Carly Fiorina, for those of you who don’t know, is the current holder of the Herman Cain Traveling Trophy of Republican Electoral Sweetheart. She’ll be able to redeem the trophy in three to six weeks, when the genuinely awful media has moved on to another bonkers candidate, for a free slice of Godfather’s pizza.
But something about Mrs. Fiorina, and the new darling media attention she’s getting, struck me oddly. In a recent profile from that conservative bastion, NPR, I heard this:
Just outside Washington, at the University of Maryland, a plaque outside a classroom in the business school reads “given by the Carly and Frank Fiorina Family Fund.” Fiorina got an M.B.A. at Maryland, though she had to talk her way in.
Rudolph “Rudy” Lamone, the former dean of The Robert H. Smith School of Business, remembers that “when she applied here she was turned down.”
Fiorina, then Carly Bartlem, had been living in Italy with her first husband, and her application arrived too late. But Lamone said that didn’t stop her. “She came right here to Washington to the business school and said, ‘I want to talk to the dean.’ ” That sort of determination, Lamone says, “really identified the Carly that we know today.”
Impressed with her drive, Lamone not only reversed the admissions office and admitted her but made Fiorina his graduate assistant.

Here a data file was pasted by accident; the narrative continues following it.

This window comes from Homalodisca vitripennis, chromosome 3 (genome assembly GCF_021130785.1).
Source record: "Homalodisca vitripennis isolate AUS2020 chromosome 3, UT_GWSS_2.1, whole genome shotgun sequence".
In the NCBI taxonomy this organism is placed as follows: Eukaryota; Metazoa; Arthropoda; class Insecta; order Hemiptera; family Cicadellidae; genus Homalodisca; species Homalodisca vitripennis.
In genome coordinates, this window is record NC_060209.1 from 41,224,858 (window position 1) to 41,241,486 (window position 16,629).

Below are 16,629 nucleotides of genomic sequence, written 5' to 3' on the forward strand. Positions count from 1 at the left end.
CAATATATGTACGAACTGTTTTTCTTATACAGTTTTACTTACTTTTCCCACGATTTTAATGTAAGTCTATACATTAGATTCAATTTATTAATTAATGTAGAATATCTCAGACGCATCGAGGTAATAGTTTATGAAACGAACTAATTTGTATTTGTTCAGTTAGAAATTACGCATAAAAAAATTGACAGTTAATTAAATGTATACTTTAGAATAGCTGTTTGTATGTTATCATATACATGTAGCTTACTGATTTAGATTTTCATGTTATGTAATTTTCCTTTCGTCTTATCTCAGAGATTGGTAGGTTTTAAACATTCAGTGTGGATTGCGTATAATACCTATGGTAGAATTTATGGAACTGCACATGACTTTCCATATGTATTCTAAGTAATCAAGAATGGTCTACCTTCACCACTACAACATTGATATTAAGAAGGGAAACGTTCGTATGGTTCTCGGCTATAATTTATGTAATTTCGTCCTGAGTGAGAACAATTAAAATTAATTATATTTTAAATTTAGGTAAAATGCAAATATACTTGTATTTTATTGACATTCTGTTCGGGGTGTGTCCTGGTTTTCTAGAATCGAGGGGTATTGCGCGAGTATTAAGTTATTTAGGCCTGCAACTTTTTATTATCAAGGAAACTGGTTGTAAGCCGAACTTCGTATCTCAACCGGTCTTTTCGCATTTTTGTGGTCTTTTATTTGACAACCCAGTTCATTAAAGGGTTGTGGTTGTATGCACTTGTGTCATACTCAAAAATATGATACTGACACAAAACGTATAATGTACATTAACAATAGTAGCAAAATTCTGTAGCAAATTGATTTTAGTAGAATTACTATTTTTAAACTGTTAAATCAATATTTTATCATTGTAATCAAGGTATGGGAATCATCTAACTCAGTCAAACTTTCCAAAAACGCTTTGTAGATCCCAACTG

Now, why does this upset me? Well, many reasons in the Hobbesian nightmare created by Reaganomics, but particularly because of the following:
When I was a little sprite, I fell in love with Boston College. The History of Boston, the national profile, the sweet red-and-gold uniforms… something told me I really wanted to go to college in Boston. And so, when I was old enough to apply, I did.
But, I sent it in a little late. It’s very possible that, by the time it finally got from Minnesota to Massachusetts, I had missed the application deadline. I never heard back from BC, and part of me still regrets not getting that rather expensive ($50 application fee!) app in the mail a little earlier. But, I thought, fair is fair, rules are rules, and if I missed it, then that’s that.
If only I had known that, in today’s world of Ayn Rand’s dreams, people can just bully their way into getting what they want. I should have driven out to Boston and belabored the head of their schools, and maybe I’d be sitting pretty like the multi-millionaire Mrs. Fiorina, too.
The American Society, it seems, no longer rewards following the rules. Seeing as how Mrs. Fiorina did all of this five years before I was even born, it seems like they’ve stopped caring about being good people over thirty years ago.
Looking around, I sure wish someone would have told all of us that the world had changed while we weren’t looking.